Our area experienced temperatures in the -20 to -25 degree range in January. What effects will the cold temperatures have on my trees and shrubs?
Trees and shrubs that are native to Iowa (or similar regions of the world) are well adapted to our climate and should have suffered little or no damage. Flowering dogwood, Japanese maple, and other plants that are marginally hardy in our state may have sustained damage. The cold temperatures in January may also have destroyed the flower buds on several spring-flowering shrubs.
The maximum cold hardiness of most flowering dogwood and Japanese maple varieties is -20 degrees Fahrenheit. Flowering dogwoods and Japanese maples in the state may have sustained damage. Damage may vary from the dieback of twigs and branches to complete death of the tree.
The cold January temperatures may also drastically reduce this spring’s floral display on forsythia and flowering quince. Temperatures of -20 degrees Fahrenheit or below likely destroyed the flower buds on flowering quince and several forsythia varieties, such as ‘Spring Glory’ and ‘Lynwood Gold.’ Flowering this spring may be limited to those areas below the snow line. Fortunately, the cold temperatures should not have any long term effects on the shrubs. The leaf buds on forsythias and flowering quince are hardier than their flower buds. The shrubs should leaf out normally in spring.
I received a miniature rose for Valentine’s Day. How do I care for it?
Miniature roses need direct sun. In the home, place the miniature rose in a south or west facing window. Rotate plants once or twice a week to promote even growth.
Miniature roses also require a consistent moisture supply. When the soil surface becomes dry to the touch, thoroughly water the plant until water flows freely out of the bottom of the container. Discard the excess water. Fertilize the miniature rose (once or twice a month) with a dilute fertilizer solution.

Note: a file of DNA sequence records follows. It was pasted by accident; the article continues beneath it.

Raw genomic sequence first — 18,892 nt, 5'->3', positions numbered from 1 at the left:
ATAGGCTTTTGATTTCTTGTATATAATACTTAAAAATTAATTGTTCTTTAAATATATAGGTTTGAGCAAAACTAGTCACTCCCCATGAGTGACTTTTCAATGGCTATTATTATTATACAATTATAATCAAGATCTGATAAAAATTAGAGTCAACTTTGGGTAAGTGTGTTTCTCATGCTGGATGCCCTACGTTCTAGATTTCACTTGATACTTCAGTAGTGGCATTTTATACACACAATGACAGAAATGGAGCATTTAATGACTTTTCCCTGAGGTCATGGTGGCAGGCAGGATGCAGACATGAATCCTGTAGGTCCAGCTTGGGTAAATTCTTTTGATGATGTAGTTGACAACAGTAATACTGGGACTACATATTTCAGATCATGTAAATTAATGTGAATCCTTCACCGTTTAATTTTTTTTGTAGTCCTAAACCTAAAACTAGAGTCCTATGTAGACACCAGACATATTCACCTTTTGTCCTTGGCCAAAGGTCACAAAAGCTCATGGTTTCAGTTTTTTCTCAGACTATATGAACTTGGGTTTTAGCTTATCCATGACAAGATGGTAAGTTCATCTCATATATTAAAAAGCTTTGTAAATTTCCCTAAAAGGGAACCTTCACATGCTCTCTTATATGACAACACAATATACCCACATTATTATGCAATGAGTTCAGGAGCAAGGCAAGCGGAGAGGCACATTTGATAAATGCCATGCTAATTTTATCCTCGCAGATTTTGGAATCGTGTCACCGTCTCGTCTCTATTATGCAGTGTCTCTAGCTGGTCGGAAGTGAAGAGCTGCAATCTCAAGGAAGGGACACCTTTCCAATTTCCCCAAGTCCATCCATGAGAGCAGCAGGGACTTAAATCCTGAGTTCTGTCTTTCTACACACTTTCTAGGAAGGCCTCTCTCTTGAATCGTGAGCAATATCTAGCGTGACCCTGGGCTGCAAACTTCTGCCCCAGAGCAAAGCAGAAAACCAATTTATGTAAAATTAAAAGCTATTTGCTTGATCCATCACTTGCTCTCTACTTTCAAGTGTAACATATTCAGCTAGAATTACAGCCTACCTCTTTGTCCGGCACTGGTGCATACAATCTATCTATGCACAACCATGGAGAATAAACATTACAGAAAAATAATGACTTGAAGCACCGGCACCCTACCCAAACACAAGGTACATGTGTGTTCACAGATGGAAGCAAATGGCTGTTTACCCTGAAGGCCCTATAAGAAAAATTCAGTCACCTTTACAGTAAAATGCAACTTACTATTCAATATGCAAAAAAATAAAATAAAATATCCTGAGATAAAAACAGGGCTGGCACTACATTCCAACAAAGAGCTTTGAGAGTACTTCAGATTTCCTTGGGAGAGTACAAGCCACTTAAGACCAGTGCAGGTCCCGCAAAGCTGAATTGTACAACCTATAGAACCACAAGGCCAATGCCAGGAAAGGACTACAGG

Miniature roses prefer daytime temperatures around 70 degrees Fahrenheit and a minimum nighttime temperature of 60 degrees Fahrenheit. Keep the plant away from cold drafts or heat sources.
To promote new growth and additional blooms, remove flowers as they fade. Cut off the stem just above the uppermost five-leaflet leaf. Also, remove any yellow leaves or dead growth.
Finally, periodically inspect the miniature rose for pests. Roses often have problems with spider mites when grown indoors. Discolored leaves and fine webbing are indications that spider mites may be present. Control spider mites by spraying plants with insecticidal soap. Several applications may be necessary to completely control the spider mites.
In May, the miniature rose can be placed outside. Acclimate the plant to outdoor conditions by initially placing the plant in a shady location. Then gradually expose it to longer periods of sunlight. After the miniature rose has been acclimated outdoors for several days, place the potted plant on a sunny patio or deck. The miniature rose can also be planted outdoors in the garden. While miniature roses are small, they’re actually more cold hardy than hybrid tea roses. Select a sunny site with fertile, well-drained soil.